There exists therefore a huge opportunity to educate the 89% of consumers who are less likely to recognise the importance of protection from UV exposure for their eyes.2 Explore the opportunities and find out how to educate your patients. Young eyes are particularly vulnerable and importance should be placed on starting ocular UV protection from a young age. Proactively address the topic of contact lenses with your young patients and their parents. Kids and contacts: talking with children and parents.
1. Global Solar UV Index: a practical guide. Geneva, Switzerland: World Health Organisation; 2002. 2. Sulley A, Sencer S, Ruston D & R Packe. UV - What your patients don't know. Optom Vis Sci 2012 E-abstract 1255448
PERIPHERAL LIGHT-FOCUSSING (PLF) EFFECT
Peripheral light is difficult to block with the average pair of sunglasses and, surprisingly, it can actually be just as hazardous to eyes as direct sunlight.1–4
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Corneal optics focus and intensify rays entering from the temporal periphery onto the nasal lens and nasal limbus.
STANDARD SUNGLASSES ALONE MAY NOT BE ENOUGH
Exposure to UV from peripheral source is still possible even when wearing UV-blocking spectacle lenses.
Sunglasses plus UV-blocking contact lenses
The use of a UV-blocking contact lens provides additional protection.
Measuring PLF in the laboratory4
Researchers set out to show that secondary images form on the anterior segment of the eye as a result of peripheral light-focussing. Light-ray tracing was applied to an anatomically based human eye model with a gradient index crystalline lens. The scientists founds that significant focussing of light was directed to the nasal limbus and the crystalline lens. The concentration levels measured suggest a mechanism for lens phototoxicity.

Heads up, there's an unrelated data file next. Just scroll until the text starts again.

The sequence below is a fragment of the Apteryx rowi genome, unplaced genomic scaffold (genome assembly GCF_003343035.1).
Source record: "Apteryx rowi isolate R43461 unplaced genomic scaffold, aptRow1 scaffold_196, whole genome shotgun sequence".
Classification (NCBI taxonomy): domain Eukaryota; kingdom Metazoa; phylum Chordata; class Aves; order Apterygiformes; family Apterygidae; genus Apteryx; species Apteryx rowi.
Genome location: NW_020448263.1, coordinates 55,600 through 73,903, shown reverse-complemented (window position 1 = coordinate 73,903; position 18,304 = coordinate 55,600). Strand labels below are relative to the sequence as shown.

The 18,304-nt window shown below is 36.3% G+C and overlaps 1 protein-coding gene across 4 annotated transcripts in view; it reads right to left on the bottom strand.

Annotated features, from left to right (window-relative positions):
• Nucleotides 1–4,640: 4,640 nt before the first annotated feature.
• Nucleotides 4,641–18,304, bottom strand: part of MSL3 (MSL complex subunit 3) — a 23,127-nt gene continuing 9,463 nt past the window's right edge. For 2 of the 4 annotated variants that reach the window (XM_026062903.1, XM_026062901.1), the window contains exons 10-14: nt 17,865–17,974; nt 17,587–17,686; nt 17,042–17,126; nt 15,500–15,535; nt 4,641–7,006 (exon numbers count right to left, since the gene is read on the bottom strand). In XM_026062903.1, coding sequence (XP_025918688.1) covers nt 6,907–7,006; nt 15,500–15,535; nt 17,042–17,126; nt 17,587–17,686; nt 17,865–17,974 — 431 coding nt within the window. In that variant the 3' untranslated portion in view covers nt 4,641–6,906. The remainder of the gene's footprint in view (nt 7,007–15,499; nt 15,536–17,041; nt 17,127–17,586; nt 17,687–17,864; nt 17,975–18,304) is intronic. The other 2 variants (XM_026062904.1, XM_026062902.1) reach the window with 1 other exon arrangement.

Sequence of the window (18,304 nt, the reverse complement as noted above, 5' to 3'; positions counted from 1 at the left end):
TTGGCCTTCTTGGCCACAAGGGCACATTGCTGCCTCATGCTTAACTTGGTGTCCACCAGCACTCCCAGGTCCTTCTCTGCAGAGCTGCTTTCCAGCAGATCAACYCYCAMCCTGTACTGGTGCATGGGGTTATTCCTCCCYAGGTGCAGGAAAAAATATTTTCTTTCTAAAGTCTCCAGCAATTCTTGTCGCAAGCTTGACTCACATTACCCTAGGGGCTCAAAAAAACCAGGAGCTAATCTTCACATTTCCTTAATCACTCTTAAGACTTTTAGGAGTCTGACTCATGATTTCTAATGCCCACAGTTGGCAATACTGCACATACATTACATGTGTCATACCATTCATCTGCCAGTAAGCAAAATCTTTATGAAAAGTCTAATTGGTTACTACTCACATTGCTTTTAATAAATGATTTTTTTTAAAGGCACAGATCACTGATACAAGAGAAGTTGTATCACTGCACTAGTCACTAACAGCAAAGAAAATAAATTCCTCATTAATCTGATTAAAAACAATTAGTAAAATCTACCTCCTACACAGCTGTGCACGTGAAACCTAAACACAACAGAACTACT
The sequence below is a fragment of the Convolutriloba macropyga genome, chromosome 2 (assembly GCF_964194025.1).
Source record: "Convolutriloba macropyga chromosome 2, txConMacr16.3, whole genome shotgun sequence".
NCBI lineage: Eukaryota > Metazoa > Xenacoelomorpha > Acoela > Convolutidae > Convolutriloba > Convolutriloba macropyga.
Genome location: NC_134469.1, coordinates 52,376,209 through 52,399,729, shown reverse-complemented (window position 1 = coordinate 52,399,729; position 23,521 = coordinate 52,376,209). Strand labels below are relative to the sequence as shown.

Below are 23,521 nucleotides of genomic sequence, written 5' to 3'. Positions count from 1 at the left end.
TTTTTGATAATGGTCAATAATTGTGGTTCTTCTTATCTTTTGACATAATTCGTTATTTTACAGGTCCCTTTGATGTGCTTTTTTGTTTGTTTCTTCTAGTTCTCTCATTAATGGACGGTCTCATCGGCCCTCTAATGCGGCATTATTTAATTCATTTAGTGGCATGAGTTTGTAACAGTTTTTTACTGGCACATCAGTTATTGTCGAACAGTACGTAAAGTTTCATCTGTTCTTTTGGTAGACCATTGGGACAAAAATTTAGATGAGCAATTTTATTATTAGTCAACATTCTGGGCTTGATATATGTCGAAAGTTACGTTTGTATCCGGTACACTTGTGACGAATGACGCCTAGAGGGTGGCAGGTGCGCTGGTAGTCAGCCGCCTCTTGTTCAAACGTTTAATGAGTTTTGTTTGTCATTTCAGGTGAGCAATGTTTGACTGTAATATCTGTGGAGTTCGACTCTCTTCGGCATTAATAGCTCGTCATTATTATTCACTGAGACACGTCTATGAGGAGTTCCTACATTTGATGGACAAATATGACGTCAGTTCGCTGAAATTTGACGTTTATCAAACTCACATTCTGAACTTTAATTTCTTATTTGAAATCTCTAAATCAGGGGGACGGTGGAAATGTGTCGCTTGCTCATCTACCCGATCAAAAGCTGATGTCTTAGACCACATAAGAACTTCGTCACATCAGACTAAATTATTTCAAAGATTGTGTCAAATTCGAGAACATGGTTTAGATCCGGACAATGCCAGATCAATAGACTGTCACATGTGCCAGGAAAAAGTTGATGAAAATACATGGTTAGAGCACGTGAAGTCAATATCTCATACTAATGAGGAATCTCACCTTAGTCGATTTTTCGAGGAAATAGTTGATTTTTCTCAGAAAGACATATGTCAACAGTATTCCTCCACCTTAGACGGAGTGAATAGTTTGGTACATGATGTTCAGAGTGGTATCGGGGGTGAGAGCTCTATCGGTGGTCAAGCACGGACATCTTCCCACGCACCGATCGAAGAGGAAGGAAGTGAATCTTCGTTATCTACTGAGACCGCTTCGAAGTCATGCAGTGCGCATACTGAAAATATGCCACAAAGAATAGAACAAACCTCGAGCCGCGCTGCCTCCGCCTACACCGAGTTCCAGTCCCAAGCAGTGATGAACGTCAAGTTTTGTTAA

Measuring ocular PLF in the sunlight
An anatomically correct eye model was equipped with UVA and UVB sensors at the nasal limbus and was exposed to sunlight in three outdoor environments: urban, mountain and beach. The intensity of UVA radiation at the nasal limbus was the same in all three environments with or without sunglasses, suggesting that the particular sunglasses used in the study (aviator-style) offered no protection from peripheral UVR.
1. Coroneo MT. Albedo concentration in the anterior eye: a phenomenon that locates some solar diseases. Ophthalmic Surg. 1990;21(1):60–6. 2. Coroneo MT, Müller-Stolzenberg NW, Ho A. Peripheral light focussing by the anterior eye and the ophthalmohelioses. Ophthalmic Surg. 1991;22(12):705–11. 3. Kwok LS, Kuznetsov VA, Ho A, Coroneo MT. Prevention of the adverse photic effects of peripheral light-focussing using UV-blocking contact lenses,. Invest Ophthalmol Vis Sci. 2003;44(4):1501–7. 4. Kwok LS, Daszynski DC, Kuznetsov VA, Pham T, Ho A, Coroneo MT. Peripheral light focussing as a potential mechanism for phakic dysphotopsia and lens phototoxicity. Ophthalmic Physiol Opt. 2004;24(2):119–29. 5. Coroneo MT, Di Girolamo N, Wakefield D. The pathogenesis of pterygia. Curr Opin Ophthalmol. 1999;10(4):282–8. 6. Kwok LS, Coroneo MT. A model for pterygium formation. Cornea. 1994;13(3):219–24. 7. Kwok LS, Coroneo MT. Temporal and spatial growth patterns in the normal and cataractous human lens. Exp Eye Res. 2000;71(3):317–22.